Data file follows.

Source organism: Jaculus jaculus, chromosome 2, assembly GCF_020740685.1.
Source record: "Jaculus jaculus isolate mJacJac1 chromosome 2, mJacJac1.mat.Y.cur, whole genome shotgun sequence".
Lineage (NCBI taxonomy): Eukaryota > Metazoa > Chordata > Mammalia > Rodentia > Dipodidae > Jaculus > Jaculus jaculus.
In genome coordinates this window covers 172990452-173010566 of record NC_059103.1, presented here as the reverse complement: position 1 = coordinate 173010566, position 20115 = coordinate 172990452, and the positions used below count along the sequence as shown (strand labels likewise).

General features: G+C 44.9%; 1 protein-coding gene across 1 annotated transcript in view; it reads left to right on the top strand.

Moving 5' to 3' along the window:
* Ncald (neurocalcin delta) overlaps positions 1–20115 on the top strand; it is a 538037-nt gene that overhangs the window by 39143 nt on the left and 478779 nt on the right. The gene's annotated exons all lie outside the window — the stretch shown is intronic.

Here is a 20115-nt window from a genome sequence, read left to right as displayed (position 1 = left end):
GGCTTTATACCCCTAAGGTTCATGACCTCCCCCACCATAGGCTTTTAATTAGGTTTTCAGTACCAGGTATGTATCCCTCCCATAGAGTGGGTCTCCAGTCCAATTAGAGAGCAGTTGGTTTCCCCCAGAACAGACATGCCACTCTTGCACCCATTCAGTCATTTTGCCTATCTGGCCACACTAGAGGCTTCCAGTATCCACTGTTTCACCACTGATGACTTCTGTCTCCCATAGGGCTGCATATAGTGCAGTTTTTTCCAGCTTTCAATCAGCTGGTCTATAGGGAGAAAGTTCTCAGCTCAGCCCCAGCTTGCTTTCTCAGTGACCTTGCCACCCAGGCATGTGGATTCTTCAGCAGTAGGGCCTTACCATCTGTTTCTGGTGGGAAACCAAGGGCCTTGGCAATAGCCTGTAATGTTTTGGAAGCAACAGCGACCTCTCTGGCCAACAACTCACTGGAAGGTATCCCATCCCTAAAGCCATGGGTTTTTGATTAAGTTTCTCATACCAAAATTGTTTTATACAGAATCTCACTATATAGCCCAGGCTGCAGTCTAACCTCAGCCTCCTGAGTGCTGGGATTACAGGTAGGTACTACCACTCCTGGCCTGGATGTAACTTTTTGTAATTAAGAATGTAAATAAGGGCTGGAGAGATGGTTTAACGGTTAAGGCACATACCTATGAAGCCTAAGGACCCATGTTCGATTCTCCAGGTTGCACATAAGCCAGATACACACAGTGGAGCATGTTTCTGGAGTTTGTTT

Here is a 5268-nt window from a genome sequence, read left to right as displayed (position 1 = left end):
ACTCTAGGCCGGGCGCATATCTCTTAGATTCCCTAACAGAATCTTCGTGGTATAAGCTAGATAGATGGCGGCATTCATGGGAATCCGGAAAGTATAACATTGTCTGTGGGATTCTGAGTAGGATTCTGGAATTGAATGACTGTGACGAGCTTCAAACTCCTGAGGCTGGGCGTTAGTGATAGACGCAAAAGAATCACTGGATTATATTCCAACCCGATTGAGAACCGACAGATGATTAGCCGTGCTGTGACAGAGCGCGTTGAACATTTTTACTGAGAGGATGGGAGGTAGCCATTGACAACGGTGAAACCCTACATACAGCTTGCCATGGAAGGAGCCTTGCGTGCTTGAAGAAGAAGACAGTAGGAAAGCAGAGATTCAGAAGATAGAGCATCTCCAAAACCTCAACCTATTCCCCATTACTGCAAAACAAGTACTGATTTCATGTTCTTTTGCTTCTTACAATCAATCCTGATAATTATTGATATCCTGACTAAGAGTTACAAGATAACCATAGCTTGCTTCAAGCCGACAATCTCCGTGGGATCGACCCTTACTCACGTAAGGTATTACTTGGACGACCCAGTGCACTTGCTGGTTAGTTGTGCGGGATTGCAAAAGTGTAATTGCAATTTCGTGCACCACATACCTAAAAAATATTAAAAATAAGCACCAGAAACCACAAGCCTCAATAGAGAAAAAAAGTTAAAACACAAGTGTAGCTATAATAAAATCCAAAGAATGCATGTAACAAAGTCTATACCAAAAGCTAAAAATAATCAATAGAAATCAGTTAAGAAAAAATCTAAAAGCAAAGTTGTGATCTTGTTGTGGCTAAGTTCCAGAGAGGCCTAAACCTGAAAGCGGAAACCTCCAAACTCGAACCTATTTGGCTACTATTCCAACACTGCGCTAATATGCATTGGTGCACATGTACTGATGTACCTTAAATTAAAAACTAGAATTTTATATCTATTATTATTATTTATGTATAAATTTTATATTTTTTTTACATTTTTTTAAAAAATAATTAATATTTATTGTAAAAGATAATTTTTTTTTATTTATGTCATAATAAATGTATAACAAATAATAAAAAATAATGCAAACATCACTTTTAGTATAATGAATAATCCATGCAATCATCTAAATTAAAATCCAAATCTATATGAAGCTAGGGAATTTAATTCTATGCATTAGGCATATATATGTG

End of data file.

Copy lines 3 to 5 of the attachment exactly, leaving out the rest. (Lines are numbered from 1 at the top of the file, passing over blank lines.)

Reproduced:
Lineage (NCBI taxonomy): Eukaryota > Metazoa > Chordata > Mammalia > Rodentia > Dipodidae > Jaculus > Jaculus jaculus.
In genome coordinates this window covers 172990452-173010566 of record NC_059103.1, presented here as the reverse complement: position 1 = coordinate 173010566, position 20115 = coordinate 172990452, and the positions used below count along the sequence as shown (strand labels likewise).

General features: G+C 44.9%; 1 protein-coding gene across 1 annotated transcript in view; it reads left to right on the top strand.